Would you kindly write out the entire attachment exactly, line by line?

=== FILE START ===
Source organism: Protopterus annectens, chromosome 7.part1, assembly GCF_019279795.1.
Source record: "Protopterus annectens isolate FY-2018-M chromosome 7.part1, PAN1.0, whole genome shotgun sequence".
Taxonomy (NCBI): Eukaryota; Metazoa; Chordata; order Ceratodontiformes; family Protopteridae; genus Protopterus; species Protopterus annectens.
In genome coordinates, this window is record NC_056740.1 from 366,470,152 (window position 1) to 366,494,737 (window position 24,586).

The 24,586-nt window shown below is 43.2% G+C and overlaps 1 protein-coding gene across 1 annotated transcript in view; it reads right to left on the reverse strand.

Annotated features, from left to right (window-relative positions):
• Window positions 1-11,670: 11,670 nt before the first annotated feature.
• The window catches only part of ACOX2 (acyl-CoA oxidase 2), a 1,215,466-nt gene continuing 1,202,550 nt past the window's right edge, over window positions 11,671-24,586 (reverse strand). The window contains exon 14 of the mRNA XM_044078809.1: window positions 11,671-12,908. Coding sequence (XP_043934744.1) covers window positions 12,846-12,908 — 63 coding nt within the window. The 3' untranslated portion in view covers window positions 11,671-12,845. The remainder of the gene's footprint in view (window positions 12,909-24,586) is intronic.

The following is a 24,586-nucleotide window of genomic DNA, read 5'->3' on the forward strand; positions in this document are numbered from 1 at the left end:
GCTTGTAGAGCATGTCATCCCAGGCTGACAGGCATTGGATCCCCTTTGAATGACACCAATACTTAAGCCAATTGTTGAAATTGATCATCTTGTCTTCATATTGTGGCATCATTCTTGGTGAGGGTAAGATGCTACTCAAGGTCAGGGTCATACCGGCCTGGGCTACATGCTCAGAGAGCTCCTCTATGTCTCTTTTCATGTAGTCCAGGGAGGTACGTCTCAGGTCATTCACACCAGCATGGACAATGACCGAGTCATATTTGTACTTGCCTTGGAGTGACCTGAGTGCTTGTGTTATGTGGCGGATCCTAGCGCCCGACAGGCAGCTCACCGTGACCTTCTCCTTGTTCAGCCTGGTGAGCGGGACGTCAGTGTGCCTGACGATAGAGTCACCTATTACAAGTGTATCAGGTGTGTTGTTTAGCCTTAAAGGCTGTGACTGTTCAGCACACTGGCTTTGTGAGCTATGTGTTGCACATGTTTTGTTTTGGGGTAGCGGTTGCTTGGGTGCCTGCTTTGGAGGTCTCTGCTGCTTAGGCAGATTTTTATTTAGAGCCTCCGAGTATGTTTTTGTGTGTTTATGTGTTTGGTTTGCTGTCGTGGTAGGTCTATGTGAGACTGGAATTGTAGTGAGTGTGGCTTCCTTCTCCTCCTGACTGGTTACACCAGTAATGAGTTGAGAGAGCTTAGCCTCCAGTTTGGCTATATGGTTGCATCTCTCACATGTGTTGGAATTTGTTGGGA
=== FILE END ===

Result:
Source organism: Protopterus annectens, chromosome 7.part1, assembly GCF_019279795.1.
Source record: "Protopterus annectens isolate FY-2018-M chromosome 7.part1, PAN1.0, whole genome shotgun sequence".
Taxonomy (NCBI): Eukaryota; Metazoa; Chordata; order Ceratodontiformes; family Protopteridae; genus Protopterus; species Protopterus annectens.
In genome coordinates, this window is record NC_056740.1 from 366,470,152 (window position 1) to 366,494,737 (window position 24,586).

The 24,586-nt window shown below is 43.2% G+C and overlaps 1 protein-coding gene across 1 annotated transcript in view; it reads right to left on the reverse strand.

Annotated features, from left to right (window-relative positions):
• Window positions 1-11,670: 11,670 nt before the first annotated feature.
• The window catches only part of ACOX2 (acyl-CoA oxidase 2), a 1,215,466-nt gene continuing 1,202,550 nt past the window's right edge, over window positions 11,671-24,586 (reverse strand). The window contains exon 14 of the mRNA XM_044078809.1: window positions 11,671-12,908. Coding sequence (XP_043934744.1) covers window positions 12,846-12,908 — 63 coding nt within the window. The 3' untranslated portion in view covers window positions 11,671-12,845. The remainder of the gene's footprint in view (window positions 12,909-24,586) is intronic.

The following is a 24,586-nucleotide window of genomic DNA, read 5'->3' on the forward strand; positions in this document are numbered from 1 at the left end:
GCTTGTAGAGCATGTCATCCCAGGCTGACAGGCATTGGATCCCCTTTGAATGACACCAATACTTAAGCCAATTGTTGAAATTGATCATCTTGTCTTCATATTGTGGCATCATTCTTGGTGAGGGTAAGATGCTACTCAAGGTCAGGGTCATACCGGCCTGGGCTACATGCTCAGAGAGCTCCTCTATGTCTCTTTTCATGTAGTCCAGGGAGGTACGTCTCAGGTCATTCACACCAGCATGGACAATGACCGAGTCATATTTGTACTTGCCTTGGAGTGACCTGAGTGCTTGTGTTATGTGGCGGATCCTAGCGCCCGACAGGCAGCTCACCGTGACCTTCTCCTTGTTCAGCCTGGTGAGCGGGACGTCAGTGTGCCTGACGATAGAGTCACCTATTACAAGTGTATCAGGTGTGTTGTTTAGCCTTAAAGGCTGTGACTGTTCAGCACACTGGCTTTGTGAGCTATGTGTTGCACATGTTTTGTTTTGGGGTAGCGGTTGCTTGGGTGCCTGCTTTGGAGGTCTCTGCTGCTTAGGCAGATTTTTATTTAGAGCCTCCGAGTATGTTTTTGTGTGTTTATGTGTTTGGTTTGCTGTCGTGGTAGGTCTATGTGAGACTGGAATTGTAGTGAGTGTGGCTTCCTTCTCCTCCTGACTGGTTACACCAGTAATGAGTTGAGAGAGCTTAGCCTCCAGTTTGGCTATATGGTTGCATCTCTCACATGTGTTGGAATTTGTTGGGA